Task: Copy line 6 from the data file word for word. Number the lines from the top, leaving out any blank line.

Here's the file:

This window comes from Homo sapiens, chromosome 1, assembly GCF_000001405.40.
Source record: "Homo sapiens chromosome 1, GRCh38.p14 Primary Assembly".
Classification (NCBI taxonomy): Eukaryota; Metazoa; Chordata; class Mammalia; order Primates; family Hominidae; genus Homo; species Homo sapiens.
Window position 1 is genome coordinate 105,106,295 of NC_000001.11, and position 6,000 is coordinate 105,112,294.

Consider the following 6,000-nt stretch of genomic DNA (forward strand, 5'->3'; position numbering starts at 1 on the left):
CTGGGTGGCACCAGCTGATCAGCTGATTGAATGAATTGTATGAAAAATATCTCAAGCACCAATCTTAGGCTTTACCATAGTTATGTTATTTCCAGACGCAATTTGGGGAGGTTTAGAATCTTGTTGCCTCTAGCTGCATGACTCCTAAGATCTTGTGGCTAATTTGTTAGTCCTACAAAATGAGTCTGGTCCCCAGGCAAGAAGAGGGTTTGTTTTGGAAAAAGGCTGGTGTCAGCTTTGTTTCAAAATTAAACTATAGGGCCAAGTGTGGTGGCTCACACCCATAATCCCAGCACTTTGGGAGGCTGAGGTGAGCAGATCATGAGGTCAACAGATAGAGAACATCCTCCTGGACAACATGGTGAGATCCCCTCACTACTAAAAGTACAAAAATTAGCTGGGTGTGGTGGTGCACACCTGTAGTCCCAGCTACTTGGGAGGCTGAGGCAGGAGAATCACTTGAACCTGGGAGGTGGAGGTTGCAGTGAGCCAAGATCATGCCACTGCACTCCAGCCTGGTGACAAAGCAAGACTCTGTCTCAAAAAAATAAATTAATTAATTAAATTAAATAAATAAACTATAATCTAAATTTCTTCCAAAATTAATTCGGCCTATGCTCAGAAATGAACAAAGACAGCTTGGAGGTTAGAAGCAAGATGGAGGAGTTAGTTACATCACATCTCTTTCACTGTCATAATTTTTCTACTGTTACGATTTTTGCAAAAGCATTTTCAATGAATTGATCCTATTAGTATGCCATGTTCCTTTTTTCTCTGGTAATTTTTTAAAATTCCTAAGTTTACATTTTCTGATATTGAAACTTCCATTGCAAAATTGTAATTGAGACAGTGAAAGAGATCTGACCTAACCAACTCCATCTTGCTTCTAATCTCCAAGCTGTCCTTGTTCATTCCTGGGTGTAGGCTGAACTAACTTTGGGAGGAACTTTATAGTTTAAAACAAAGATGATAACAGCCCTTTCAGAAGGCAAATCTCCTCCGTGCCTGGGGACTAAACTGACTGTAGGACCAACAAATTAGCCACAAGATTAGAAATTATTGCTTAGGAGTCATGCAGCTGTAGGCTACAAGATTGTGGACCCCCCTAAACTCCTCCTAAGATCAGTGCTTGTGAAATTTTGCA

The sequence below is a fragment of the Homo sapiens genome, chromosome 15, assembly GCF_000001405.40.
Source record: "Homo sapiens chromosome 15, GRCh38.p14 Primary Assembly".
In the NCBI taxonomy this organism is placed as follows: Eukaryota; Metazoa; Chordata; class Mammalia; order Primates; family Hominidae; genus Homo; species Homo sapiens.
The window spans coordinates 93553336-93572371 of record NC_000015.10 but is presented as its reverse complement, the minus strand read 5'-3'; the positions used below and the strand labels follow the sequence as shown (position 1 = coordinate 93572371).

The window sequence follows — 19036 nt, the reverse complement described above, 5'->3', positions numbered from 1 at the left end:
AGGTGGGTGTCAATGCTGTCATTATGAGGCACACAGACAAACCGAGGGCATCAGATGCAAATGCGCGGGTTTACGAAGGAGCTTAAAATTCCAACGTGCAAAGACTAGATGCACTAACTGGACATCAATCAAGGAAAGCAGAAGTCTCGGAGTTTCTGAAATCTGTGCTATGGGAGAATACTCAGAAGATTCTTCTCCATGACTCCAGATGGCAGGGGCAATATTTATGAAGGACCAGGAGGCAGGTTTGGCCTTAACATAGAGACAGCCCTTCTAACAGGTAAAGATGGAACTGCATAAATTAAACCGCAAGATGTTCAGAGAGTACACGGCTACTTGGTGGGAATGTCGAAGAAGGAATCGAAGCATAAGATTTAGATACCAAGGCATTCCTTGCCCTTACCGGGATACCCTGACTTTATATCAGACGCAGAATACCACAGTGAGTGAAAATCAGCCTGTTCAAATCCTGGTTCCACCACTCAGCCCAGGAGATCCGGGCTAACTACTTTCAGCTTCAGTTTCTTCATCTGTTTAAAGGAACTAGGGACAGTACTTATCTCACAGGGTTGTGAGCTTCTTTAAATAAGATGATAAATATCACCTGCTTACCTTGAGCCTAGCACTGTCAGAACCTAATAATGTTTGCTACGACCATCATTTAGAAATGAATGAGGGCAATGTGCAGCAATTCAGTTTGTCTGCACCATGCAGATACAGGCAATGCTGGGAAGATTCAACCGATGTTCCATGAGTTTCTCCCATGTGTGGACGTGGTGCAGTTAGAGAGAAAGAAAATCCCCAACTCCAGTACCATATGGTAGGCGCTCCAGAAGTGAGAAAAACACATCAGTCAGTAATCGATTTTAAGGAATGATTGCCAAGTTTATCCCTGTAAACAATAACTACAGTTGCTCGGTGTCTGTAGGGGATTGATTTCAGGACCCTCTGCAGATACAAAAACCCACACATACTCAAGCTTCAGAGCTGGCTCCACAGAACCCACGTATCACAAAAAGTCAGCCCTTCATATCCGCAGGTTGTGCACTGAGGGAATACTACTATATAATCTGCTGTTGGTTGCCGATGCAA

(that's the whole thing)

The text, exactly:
CTGGGTGGCACCAGCTGATCAGCTGATTGAATGAATTGTATGAAAAATATCTCAAGCACCAATCTTAGGCTTTACCATAGTTATGTTATTTCCAGACGCAATTTGGGGAGGTTTAGAATCTTGTTGCCTCTAGCTGCATGACTCCTAAGATCTTGTGGCTAATTTGTTAGTCCTACAAAATGAGTCTGGTCCCCAGGCAAGAAGAGGGTTTGTTTTGGAAAAAGGCTGGTGTCAGCTTTGTTTCAAAATTAAACTATAGGGCCAAGTGTGGTGGCTCACACCCATAATCCCAGCACTTTGGGAGGCTGAGGTGAGCAGATCATGAGGTCAACAGATAGAGAACATCCTCCTGGACAACATGGTGAGATCCCCTCACTACTAAAAGTACAAAAATTAGCTGGGTGTGGTGGTGCACACCTGTAGTCCCAGCTACTTGGGAGGCTGAGGCAGGAGAATCACTTGAACCTGGGAGGTGGAGGTTGCAGTGAGCCAAGATCATGCCACTGCACTCCAGCCTGGTGACAAAGCAAGACTCTGTCTCAAAAAAATAAATTAATTAATTAAATTAAATAAATAAACTATAATCTAAATTTCTTCCAAAATTAATTCGGCCTATGCTCAGAAATGAACAAAGACAGCTTGGAGGTTAGAAGCAAGATGGAGGAGTTAGTTACATCACATCTCTTTCACTGTCATAATTTTTCTACTGTTACGATTTTTGCAAAAGCATTTTCAATGAATTGATCCTATTAGTATGCCATGTTCCTTTTTTCTCTGGTAATTTTTTAAAATTCCTAAGTTTACATTTTCTGATATTGAAACTTCCATTGCAAAATTGTAATTGAGACAGTGAAAGAGATCTGACCTAACCAACTCCATCTTGCTTCTAATCTCCAAGCTGTCCTTGTTCATTCCTGGGTGTAGGCTGAACTAACTTTGGGAGGAACTTTATAGTTTAAAACAAAGATGATAACAGCCCTTTCAGAAGGCAAATCTCCTCCGTGCCTGGGGACTAAACTGACTGTAGGACCAACAAATTAGCCACAAGATTAGAAATTATTGCTTAGGAGTCATGCAGCTGTAGGCTACAAGATTGTGGACCCCCCTAAACTCCTCCTAAGATCAGTGCTTGTGAAATTTTGCA